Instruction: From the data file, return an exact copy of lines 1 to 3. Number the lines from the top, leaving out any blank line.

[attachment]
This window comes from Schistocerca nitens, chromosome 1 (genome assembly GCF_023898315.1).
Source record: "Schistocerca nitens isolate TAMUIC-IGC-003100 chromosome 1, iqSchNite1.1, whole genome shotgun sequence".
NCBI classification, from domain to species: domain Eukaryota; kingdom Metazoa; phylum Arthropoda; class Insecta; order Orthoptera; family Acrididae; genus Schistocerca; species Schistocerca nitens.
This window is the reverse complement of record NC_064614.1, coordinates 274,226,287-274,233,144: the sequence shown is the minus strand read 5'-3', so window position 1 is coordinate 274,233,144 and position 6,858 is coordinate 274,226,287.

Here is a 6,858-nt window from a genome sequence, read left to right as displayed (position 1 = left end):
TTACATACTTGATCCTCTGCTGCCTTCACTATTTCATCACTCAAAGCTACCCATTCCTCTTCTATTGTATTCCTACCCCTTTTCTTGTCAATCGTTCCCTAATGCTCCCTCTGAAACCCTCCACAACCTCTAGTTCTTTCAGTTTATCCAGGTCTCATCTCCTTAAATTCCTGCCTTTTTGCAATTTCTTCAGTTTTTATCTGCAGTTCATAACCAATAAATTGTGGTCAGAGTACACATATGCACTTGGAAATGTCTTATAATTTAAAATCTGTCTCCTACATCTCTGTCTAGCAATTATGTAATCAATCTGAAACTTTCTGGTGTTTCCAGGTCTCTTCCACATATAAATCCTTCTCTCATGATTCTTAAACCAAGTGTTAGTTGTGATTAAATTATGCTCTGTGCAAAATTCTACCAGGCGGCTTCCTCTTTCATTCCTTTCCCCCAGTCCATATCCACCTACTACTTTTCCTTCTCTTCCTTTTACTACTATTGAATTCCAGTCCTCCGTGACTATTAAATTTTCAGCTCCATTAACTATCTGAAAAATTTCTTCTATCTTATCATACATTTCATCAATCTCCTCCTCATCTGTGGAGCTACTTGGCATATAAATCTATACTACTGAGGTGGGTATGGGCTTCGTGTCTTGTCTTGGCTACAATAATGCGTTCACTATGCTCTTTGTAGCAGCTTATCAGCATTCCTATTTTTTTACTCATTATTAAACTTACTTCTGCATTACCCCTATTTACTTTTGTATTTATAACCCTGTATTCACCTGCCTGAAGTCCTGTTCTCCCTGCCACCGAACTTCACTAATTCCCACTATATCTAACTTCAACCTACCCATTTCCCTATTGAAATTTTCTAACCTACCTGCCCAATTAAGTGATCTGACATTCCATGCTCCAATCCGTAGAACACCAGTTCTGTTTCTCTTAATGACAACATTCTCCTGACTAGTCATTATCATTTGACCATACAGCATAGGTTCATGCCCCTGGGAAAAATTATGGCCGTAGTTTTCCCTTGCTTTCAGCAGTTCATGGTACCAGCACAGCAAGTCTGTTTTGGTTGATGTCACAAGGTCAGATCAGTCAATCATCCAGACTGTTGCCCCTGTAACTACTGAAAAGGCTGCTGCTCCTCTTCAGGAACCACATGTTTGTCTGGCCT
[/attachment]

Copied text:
This window comes from Schistocerca nitens, chromosome 1 (genome assembly GCF_023898315.1).
Source record: "Schistocerca nitens isolate TAMUIC-IGC-003100 chromosome 1, iqSchNite1.1, whole genome shotgun sequence".
NCBI classification, from domain to species: domain Eukaryota; kingdom Metazoa; phylum Arthropoda; class Insecta; order Orthoptera; family Acrididae; genus Schistocerca; species Schistocerca nitens.